Tuesday, 2 February 2010

Call for papers: Semiotics of nature

Hortus Semioticus has published a call for papers concerning our special issue 'Semiotics of nature', for which I am one of the guest editors. Instructions for authors are found here.

Guest editors: Riin Magnus, Nelly Mäekivi and Morten Tønnessen
Hortus Semioticus is an online academic journal of semiotics - the study of signs and sign processes. In Tartu, Estonia, where the student journal is based, nature has long accompanied culture as a topic for semiotic inquiry (cf. the fields known as biosemiotics, ecosemiotics, and zoosemiotics). The driving force behind the journal is curiosity and the joy of inquiry.
Around the summer of 2010 the journal will publish a special issue on the semiotics of nature (meaning living nature, rather than physical nature). We are inviting papers on the topics of meaning, value, communication, signification, representation, and cognition in and of nature (ranging from the cellular level to the global scene). We encourage originality within a scientific framework which emphazises the semiotic aspects of the life processes alluded to above. Not least, we strongly welcome submissions from other fields (besides, beyond or beneath semiotics). Graduate students and young scholars are particularly encouraged to submit.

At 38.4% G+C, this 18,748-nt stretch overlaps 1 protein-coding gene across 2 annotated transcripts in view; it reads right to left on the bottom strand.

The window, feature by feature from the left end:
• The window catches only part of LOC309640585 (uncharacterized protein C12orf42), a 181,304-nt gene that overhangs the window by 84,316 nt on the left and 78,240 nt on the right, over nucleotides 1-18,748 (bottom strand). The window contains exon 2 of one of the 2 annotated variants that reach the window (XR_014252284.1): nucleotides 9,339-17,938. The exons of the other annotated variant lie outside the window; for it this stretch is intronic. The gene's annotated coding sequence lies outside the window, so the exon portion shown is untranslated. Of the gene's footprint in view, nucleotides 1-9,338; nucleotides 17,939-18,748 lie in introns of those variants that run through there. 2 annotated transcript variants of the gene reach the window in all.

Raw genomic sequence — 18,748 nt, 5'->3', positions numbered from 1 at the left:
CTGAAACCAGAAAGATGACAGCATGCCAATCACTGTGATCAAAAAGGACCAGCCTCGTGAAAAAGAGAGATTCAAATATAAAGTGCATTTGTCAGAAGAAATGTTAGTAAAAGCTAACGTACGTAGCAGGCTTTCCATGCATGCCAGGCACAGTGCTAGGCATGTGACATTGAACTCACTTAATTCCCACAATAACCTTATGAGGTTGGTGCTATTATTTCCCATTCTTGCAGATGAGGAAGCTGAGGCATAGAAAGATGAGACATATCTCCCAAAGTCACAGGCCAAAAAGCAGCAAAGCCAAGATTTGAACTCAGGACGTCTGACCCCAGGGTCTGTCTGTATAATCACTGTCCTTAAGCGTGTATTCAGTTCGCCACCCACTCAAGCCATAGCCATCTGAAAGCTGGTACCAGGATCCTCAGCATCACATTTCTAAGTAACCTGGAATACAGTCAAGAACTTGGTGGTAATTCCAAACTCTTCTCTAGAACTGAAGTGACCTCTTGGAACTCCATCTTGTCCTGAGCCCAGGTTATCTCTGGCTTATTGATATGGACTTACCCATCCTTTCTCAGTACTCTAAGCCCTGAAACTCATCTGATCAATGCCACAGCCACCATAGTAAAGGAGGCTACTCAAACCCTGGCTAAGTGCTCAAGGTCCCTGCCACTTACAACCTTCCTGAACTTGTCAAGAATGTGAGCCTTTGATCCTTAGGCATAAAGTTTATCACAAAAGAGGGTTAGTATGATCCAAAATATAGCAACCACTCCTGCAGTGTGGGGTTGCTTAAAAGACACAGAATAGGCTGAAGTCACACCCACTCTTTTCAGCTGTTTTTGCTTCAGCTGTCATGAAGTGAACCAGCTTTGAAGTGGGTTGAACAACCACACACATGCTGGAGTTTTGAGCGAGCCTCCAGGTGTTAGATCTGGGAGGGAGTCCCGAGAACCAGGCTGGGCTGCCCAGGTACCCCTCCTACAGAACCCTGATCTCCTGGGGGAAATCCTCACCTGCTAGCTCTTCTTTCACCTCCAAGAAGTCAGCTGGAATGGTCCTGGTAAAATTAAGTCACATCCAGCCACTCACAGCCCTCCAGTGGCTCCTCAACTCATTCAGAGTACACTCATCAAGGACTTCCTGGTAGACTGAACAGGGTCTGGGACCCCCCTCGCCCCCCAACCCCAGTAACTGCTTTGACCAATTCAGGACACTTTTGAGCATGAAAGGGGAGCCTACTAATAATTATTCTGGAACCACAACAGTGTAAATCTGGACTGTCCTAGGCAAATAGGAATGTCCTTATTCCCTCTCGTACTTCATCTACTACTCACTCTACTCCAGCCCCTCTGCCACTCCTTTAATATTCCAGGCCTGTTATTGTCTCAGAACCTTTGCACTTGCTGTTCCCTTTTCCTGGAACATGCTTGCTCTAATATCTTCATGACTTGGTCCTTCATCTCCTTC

Contributions (5-20 pages) should be written in English or Estonian and sent to the guest editors by May 1st, 2010. Prior to that we're expecting an abstract (100-200 words) plus 3-5 keywords by April 1 2010. Please find further instructions attached.
Please submit your proposal to the guest editors: (Riin Magnus), (Nelly Mäekivi) and (Morten Tønnessen)

Mapping human impact delivered

The second last night I further finished my article "Mapping human impact - Expanding horizons: Interdisciplinary integration" (17pp) where, for one thing, I criticise the ecological footprint concept.
The article will partake in proceedings from the second CECT autumn conference, and is in part based on my presentation there. Proceedings will likely appear in Geografiska annalar, published by the Swedish Society for Anthropology and Geography.

Ecological footprint vs. ontological niche
Interpreting numerical data qualitatively
Development of ontological maps

Global species revisited

The second last night (literally) I finished revising my article "The global species" for the journal New formations. Three pages were added, not least addressing global disparities.

Philosophical consultation

Today in Filosofisk Forum the topic was philosophical consultations (filosofiske samtaler). Here's a collection of relevant papers, about the methodologies in question. While today a group conversation w/facilitator-method was applied, a session on March 2nd will feature me in the role as a facilitator critically questioning fellow philosopher Håvard Løkke (there's also sessions February 16th and not least (a public one, out of are university-wise) March 16th).
The session is entitled 'To filosofiske samtaler (hardcore)' [Two philosophical consultations (hardcore)]. I will see whether I can get inspired beforehand by the work of enfant terrible Oscar Brenifier.